(Bloomberg) — The most successful idea in hedge funds is now simply strength in numbers.
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Investors are plowing money into funds that don’t rely on the next macro genius or star stockpicker, but instead offer an army of traders who invest in an array of strategies. These behemoths secured pretty much all of the new money in the hedge fund industry last year, cementing a tectonic shift that’s accelerated since the pandemic.
Clients are increasingly willing to pay high fees — outsized even by hedge fund standards — to gain access to a whole universe of investments, from U.S. stocks and precious metals to Asian currencies, executed by scores of traders who can be easily replaced if they stumble.
It’s a stark contrast to the old business model: Launch a fund, name it after yourself, call the shots, profit. A generation of managers are finding this new style more appealing — and in some cases have little choice since flashy trading stars aren't in vogue with investors any more. With a shakeout underway in an industry that runs about $4 trillion, multi-strats are the only way to grow.
The Great Migration
Behind their epic rise is consistent performance during periods of market chaos. Take two of the oldest and largest multi-strat houses in the world: Millennium Management and Citadel. They pool investor money into huge funds, before parceling it out in various trading strategies — all under one roof, with layers of risk management to avoid trading accidents.
A $1 million investment in Millennium’s multi-strategy pool at its launch in 1989 is worth about $67 million now. Citadel has turned a million dollars into about $236 million since its start in Nov. 1990. By contrast, $1m invested in the HFRI Fund Weighted Composite Index at the start of 1990, when the benchmark started, would be worth $18m.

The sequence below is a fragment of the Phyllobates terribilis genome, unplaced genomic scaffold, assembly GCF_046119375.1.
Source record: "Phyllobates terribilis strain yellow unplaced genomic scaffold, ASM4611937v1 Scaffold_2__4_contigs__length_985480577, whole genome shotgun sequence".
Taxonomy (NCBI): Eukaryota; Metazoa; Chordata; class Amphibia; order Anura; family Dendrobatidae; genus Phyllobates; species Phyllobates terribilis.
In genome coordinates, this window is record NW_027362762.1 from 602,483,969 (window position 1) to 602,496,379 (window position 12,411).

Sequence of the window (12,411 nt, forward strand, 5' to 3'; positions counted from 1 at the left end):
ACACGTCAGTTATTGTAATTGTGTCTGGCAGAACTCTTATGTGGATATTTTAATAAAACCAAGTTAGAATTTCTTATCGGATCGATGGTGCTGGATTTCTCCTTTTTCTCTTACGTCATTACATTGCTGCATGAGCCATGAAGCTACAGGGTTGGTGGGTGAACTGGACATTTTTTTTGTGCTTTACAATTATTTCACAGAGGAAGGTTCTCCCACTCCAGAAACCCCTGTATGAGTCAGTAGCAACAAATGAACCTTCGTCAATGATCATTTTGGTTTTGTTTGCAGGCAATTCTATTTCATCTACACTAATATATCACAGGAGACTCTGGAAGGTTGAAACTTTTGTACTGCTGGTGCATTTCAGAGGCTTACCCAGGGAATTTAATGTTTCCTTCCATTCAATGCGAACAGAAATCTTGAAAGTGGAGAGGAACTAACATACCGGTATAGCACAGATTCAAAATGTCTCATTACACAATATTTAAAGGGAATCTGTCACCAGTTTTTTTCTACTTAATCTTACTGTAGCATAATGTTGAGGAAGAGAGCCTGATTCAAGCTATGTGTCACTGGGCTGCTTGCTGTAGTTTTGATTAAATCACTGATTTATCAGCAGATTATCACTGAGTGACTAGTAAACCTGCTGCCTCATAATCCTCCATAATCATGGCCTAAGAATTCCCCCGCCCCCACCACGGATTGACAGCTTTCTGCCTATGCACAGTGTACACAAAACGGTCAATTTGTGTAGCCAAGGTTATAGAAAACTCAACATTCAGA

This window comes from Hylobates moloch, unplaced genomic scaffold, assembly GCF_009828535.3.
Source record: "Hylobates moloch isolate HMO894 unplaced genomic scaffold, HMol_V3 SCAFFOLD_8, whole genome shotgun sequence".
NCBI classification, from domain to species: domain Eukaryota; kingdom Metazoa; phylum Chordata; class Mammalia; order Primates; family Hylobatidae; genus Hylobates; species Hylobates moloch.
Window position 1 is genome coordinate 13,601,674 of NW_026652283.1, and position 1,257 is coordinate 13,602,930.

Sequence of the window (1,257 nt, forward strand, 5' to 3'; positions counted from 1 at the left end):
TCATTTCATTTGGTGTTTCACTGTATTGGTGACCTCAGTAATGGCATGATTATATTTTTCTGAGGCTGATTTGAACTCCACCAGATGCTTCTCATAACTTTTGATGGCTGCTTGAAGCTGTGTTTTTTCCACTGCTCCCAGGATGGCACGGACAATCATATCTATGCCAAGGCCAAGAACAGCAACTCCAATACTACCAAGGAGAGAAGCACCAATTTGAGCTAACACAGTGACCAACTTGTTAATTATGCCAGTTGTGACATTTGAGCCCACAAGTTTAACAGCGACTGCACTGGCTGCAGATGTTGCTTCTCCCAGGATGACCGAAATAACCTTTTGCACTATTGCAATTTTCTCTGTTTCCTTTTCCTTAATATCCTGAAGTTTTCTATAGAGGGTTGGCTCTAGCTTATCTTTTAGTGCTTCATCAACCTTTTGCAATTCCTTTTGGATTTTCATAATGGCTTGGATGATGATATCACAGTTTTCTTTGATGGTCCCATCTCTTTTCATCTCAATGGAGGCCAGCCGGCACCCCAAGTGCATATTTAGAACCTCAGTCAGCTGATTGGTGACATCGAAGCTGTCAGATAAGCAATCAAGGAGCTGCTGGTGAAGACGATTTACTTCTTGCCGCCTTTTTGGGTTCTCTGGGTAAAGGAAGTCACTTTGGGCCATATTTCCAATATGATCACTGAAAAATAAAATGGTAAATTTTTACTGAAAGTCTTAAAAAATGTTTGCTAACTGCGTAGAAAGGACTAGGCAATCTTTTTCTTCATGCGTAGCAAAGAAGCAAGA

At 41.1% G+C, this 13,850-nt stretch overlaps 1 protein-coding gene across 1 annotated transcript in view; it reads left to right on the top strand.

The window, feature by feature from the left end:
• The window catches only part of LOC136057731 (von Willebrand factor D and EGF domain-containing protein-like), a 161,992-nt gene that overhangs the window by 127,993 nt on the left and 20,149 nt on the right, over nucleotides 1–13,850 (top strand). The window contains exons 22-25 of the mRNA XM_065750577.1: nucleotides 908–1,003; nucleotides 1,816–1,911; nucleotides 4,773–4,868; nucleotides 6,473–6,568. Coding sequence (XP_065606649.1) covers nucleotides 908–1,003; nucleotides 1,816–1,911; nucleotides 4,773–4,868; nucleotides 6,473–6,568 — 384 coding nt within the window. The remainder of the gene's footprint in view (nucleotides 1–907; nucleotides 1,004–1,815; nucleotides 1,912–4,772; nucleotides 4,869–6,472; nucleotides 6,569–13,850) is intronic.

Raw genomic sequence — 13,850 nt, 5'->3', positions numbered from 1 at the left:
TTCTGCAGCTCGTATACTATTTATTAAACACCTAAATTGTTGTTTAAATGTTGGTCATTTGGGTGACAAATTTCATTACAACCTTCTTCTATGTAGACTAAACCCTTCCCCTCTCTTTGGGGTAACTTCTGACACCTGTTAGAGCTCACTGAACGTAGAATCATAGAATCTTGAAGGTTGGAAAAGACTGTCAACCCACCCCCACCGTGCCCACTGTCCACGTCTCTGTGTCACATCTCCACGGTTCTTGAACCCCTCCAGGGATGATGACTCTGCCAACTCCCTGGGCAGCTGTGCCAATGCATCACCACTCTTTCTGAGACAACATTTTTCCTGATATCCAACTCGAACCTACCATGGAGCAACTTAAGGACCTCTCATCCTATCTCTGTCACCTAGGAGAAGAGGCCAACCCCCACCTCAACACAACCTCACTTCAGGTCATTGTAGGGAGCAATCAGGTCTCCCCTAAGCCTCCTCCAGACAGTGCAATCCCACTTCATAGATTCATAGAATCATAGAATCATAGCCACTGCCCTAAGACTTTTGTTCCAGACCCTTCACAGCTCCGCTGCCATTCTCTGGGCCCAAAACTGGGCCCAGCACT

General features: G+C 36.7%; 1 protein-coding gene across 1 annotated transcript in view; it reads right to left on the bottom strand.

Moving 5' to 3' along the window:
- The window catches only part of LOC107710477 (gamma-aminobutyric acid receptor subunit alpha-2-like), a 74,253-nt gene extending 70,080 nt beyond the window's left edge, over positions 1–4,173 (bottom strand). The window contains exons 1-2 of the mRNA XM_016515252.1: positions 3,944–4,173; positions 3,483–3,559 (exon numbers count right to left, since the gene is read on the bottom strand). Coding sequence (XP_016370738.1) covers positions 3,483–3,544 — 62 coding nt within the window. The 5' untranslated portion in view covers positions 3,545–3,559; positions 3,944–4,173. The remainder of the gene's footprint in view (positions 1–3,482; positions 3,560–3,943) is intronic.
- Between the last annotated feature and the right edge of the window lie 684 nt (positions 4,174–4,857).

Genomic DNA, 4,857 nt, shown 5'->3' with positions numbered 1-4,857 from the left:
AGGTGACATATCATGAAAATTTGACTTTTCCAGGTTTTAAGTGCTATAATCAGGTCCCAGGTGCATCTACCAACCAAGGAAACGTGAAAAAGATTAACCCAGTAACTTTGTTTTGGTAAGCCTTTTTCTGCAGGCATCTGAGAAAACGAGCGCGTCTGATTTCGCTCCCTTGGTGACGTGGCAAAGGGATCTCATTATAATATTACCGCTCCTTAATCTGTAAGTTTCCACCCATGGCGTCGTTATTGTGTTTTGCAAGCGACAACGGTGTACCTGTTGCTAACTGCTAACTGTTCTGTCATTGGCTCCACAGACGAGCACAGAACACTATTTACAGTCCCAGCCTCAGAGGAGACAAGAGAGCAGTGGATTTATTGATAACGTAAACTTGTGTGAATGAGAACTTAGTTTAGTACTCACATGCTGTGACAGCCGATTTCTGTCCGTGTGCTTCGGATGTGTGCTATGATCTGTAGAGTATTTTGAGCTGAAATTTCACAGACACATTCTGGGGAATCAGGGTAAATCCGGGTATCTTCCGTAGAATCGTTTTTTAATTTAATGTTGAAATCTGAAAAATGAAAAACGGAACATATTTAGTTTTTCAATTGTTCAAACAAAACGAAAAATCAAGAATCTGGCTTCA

Millennium has suffered one annual loss over three decades of trading, dropping 3% in 2008. Citadel has had two, falling by about 4% in 1994 and a whopping 55% in 2008, according to investor updates seen by Bloomberg. Meanwhile, more than 3,350 hedge funds have shut down in the past five years according to Hedge Fund Research Inc., some knocked out by market swings during the pandemic, highlighting how precarious single strategies can be.
Multi-manager platforms “have in effect become the most efficient allocators of capital,” said Caron Bastianpillai, who invests in a number of such funds at Switzerland-based NS Partners.
This dominance can crowd out new entrants. Abhijeet Gaikwad returned to Millennium, which runs $52 billion, this month after failed attempts to raise capital for his own fund. Industry veterans Colin Lancaster and Mitesh Parikh, who were on track to start their fund with $1 billion, last year took their business instead to multi-strategy firm Schonfeld Strategic Advisors. They’ve just been allocated $5 billion to run a macro trading unit.
Ryan Tolkin, chief investment officer of Schonfeld, said that for Lancaster, “in the eyes of both himself, as well as investors, he would be able to attract and recruit better talent by partnering with Schonfeld than trying to do it on his own.”
It’s also leading to takeovers, a true rarity in the world of hedge funds. Glen Point Capital, which amassed $3.8 billion and the support of legendary investor George Soros in its early days, abandoned its independence last month after clients pulled their money. Eisler Capital, a multi-strategy hedge fund, bought the business.
“Joining a multi-strat on Monday and having $500 million to punt around on Tuesday is a hell of lot more appealing than scrounging for $50 million of seed capital to start your own firm,” Andrew Beer, founder of New York-based Dynamic Beta Investments, said.
To be sure, other forms of fund still control most of the assets under management in hedge funds, at least for now. And talented individual traders can still do well, cashing in handsomely when their specialized trading tactic is in vogue. But picking top managers is a gamble in itself. Billionaire Chris Rokos’s record gains in 2020 were followed by his fund’s worst ever loss of 26% last year. Alphadyne, the New York-based hedge fund that had never lost money since its debut in 2006, finished last year down 21% after its bond market bets imploded.
Single-minded funds can also struggle with success, as growth spurts potentially make it more cumbersome to trade in the strategy that made their name. Any attempts to force change on a star trader could spook investors.
Multi-strats, meanwhile, have a low tolerance for underperformance. With individual managers less visible to clients, those who start losing in high single digits or overextend their risk can have their assets cut at best, and at worst can be fired on the spot.
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This emphasis on rigor appeals to pension funds, foundations and endowments that have gravitated toward hedge funds, often without the resources to closely track what each manager’s doing. When the rest of the investment community opts for diversified multi-strats, why get on the rollercoaster with a rockstar?